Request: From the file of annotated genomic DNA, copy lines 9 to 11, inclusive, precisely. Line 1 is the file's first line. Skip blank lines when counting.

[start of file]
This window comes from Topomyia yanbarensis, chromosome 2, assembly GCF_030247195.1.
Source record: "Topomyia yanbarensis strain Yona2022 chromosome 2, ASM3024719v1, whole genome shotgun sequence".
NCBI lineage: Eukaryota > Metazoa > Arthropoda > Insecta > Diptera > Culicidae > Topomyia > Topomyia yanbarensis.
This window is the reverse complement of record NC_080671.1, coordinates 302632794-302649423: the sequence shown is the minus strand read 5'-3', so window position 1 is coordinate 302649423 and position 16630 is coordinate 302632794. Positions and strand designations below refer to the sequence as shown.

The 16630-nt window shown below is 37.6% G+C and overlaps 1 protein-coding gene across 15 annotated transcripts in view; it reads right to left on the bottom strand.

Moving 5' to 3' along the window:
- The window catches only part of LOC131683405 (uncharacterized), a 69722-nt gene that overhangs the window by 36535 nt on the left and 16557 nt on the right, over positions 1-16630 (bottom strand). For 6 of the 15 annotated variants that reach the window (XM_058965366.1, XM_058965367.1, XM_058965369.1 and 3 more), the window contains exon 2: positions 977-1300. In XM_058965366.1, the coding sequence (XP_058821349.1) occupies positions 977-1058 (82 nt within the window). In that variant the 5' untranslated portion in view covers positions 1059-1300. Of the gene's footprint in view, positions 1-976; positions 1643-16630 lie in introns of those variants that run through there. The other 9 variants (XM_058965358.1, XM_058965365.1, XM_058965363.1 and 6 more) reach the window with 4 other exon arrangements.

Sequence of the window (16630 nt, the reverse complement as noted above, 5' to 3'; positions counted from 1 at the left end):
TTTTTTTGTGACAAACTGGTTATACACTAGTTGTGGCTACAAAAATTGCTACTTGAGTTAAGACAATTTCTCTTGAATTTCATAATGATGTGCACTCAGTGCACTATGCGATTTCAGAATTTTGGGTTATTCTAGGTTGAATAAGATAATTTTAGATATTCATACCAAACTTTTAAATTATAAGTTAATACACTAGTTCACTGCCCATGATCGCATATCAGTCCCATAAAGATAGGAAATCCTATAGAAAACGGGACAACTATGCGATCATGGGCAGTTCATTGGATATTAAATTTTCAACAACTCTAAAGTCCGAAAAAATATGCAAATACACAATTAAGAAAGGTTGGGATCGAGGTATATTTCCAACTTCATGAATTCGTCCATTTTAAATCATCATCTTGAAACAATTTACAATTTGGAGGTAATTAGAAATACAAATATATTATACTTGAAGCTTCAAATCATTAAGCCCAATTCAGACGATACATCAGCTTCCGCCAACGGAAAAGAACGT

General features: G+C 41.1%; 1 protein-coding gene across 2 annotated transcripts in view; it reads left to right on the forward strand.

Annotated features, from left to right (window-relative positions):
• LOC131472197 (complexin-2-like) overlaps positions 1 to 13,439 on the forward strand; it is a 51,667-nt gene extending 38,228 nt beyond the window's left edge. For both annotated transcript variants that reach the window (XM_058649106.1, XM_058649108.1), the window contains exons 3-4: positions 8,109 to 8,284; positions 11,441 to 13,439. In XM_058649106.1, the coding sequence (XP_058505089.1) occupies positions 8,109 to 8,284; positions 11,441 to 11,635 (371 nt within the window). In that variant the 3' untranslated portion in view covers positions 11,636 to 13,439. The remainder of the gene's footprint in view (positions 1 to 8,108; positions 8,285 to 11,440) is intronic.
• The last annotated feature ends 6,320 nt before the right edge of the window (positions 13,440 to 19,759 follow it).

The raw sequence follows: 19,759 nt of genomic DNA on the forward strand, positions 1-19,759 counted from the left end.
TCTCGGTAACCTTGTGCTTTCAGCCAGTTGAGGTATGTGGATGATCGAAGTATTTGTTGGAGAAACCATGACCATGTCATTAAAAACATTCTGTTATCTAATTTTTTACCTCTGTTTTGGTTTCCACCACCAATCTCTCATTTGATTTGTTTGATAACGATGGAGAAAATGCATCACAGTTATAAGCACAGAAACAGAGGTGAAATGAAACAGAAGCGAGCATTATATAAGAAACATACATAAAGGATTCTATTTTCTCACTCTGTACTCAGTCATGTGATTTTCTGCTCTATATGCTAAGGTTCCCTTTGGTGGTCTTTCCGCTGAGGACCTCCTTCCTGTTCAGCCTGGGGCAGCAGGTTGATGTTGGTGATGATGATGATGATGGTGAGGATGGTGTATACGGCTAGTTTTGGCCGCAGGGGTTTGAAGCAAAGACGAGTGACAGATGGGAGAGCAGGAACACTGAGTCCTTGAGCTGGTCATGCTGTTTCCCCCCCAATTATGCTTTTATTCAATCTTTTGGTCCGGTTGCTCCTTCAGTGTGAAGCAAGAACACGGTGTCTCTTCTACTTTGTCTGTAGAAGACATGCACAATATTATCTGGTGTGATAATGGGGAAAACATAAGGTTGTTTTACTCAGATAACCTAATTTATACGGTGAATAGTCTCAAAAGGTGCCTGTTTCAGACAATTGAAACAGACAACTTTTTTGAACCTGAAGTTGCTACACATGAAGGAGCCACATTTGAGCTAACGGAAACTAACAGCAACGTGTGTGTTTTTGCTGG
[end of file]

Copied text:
TTTTTTTGTGACAAACTGGTTATACACTAGTTGTGGCTACAAAAATTGCTACTTGAGTTAAGACAATTTCTCTTGAATTTCATAATGATGTGCACTCAGTGCACTATGCGATTTCAGAATTTTGGGTTATTCTAGGTTGAATAAGATAATTTTAGATATTCATACCAAACTTTTAAATTATAAGTTAATACACTAGTTCACTGCCCATGATCGCATATCAGTCCCATAAAGATAGGAAATCCTATAGAAAACGGGACAACTATGCGATCATGGGCAGTTCATTGGATATTAAATTTTCAACAACTCTAAAGTCCGAAAAAATATGCAAATACACAATTAAGAAAGGTTGGGATCGAGGTATATTTCCAACTTCATGAATTCGTCCATTTTAAATCATCATCTTGAAACAATTTACAATTTGGAGGTAATTAGAAATACAAATATATTATACTTGAAGCTTCAAATCATTAAGCCCAATTCAGACGATACATCAGCTTCCGCCAACGGAAAAGAACGT

General features: G+C 41.1%; 1 protein-coding gene across 2 annotated transcripts in view; it reads left to right on the forward strand.

Annotated features, from left to right (window-relative positions):